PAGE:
For the last ten years, Lam Thanh Thao has worked as a ‘ferrywoman' for those looking for a sex reassignment surgery package in Thailand. She helps with paperwork, gives nutritional advice, and offers postoperative medical consultation. She stresses the large risks involved in the operation.
“My job is risky,” she said.
“Their lives are in the hands of the surgeons and in their postoperative self-care.
"But when something bad happens, that would reflect poorly on me.”
Thao believes that no person would sign up for this type of surgery just to follow what other people are doing.
According to Thao, patients have to be utterly careful because of the immense risks.
Taking up the job
Ten years ago, Thao herself experienced complications following her gender reassignment surgery.
Luckily, the hospital did not charge any ‘maintenance’ fee, so she did not have to use up all the money she had saved for the costly procedure.
With the extra money, she decided to buy hormones for transgender people, planning to sell them in Vietnam afterward.
Back at home, hormone buyers often asked her to accompany them on their trips to Thailand for the transgender surgery.
That was the start of her job as the 'ferrywoman.'
Every year Thao serves around 50-60 cases and so far she has helped more than 500 people with their operations.
With a decade working on the job, she fully understands the joy, but is also well aware of the risks involved.
She is well informed about the dos and don’ts for those undergoing such surgery.
According to Thao, a lack of knowledge and clumsy handling could result in severe consequences.
“For example, on day 14 the patient will be provided with a vaginal dilator. If she doesn’t fully understand the instructions, she just won’t know how to use it properly,” she said.
“Do it too gently and your vaginal canal will be shallow. Do it too deeply and the stitch will break. You just have to do it with the right pressure, but you have to be firm.
“Also, do not rotate it in there. And beware of the location of the surgical incision and avoid that.”
Thao further explained that on day 25 after the operation, there will be certain patches from the surgical suture.
If they are dropping down, they need to be cut off. Manually pulling them out will lead to bleeding.
“Some of my clients keep asking for my mentoring until their bodies have fully recovered and are capable of sexual intercourse,” she added.
The key preparation to make for anyone pondering over a transgender operation is to start taking hormones two years beforehand.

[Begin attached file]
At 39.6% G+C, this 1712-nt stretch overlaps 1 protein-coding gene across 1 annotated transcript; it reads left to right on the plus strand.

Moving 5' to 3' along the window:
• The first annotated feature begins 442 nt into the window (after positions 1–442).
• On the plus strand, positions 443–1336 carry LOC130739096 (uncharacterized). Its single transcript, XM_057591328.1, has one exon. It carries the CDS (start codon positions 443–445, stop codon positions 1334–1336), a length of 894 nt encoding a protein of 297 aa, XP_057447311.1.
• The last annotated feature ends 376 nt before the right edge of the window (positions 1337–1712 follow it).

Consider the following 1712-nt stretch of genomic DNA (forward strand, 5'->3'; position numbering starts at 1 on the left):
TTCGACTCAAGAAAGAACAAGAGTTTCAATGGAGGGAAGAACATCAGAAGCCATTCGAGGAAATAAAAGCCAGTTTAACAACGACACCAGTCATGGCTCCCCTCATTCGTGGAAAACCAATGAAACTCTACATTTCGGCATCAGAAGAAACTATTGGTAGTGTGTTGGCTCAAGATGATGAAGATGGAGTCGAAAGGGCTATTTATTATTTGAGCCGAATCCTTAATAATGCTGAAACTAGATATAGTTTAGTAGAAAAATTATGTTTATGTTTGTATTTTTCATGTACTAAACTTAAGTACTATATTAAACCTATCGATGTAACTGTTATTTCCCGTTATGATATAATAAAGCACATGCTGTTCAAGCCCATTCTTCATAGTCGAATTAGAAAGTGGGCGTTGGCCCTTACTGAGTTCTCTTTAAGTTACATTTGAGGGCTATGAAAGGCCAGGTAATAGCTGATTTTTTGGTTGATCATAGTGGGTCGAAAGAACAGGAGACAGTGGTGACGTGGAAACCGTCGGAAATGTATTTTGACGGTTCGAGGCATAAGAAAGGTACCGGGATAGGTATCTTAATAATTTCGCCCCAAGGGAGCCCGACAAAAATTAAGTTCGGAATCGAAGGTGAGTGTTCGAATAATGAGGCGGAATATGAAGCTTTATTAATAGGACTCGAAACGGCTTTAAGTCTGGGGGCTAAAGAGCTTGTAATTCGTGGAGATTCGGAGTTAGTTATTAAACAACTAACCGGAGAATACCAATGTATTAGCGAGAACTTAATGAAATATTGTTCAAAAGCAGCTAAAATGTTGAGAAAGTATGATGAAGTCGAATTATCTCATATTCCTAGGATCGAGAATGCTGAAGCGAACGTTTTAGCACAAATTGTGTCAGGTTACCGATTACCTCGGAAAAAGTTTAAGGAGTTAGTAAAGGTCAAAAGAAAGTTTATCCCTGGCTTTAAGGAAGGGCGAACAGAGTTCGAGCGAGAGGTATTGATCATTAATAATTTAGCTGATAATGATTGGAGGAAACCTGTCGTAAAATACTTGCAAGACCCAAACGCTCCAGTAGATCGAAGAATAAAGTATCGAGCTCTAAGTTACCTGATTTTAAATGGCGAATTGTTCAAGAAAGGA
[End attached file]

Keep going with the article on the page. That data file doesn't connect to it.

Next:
Long-term hormonal intake stabilizes the person’s mentality, she said, and is especially helpful regarding their ability to achieve orgasm during intercourse post-operation.
For that reason, patients have to go through a psychological test before lying down on the operation table.
“From my experience, all those determined to undergo this operation can easily pass this test. No one signs up for this just for fun. It’s all about their lifelong dream and a matter of life and death,” Thao affirmed.
|Kaycee Chung, a Vietnamese woman who underwent sex reassignment surgery in Thailand, is seen in a supplied photo after the medical operation.|
A devoted ferrywoman
Thao stated that the cost of service has gradually increased over the years as there is more demand for Thailand’s hospitals.
Due to the psychological test not being done in Vietnamese, each candidate has to pay an extra US$100 for an interpreter.
The ferrywoman thought this is a huge sum of money and decided to work on her English and Thai in order to cut costs for her clients.
With an increasing number of clients, Thao had to rent a costly central Bangkok apartment near her ‘partner’ surgeon, Dr. Thep Vechavisit.
In case of an emergency, she explained, being close to the surgeon should help.
It has been called the ‘butterfly house’ by its tenants.
“Though emergencies are rare, I still have to keep this apartment for safety reasons. It is really very expensive, though,” she said.
In her career, she witnessed one case of fatality following a gender affirmation surgery due to postoperative mishandling.
It was a Filippino who came to Thailand for the operation. She died several days after getting back home.
According to the ill-fated lady’s companions, she was mishandling the vaginal dilator. Her family members were not aware of her excessive bleeding, which caused her death.
“There has not been any fatal case in Vietnam. It’s partly thanks to the high quality of medical care at our local clinics,” Thao said.
“However, I still have to keep tabs on the girls after the operation [to prevent any complications].”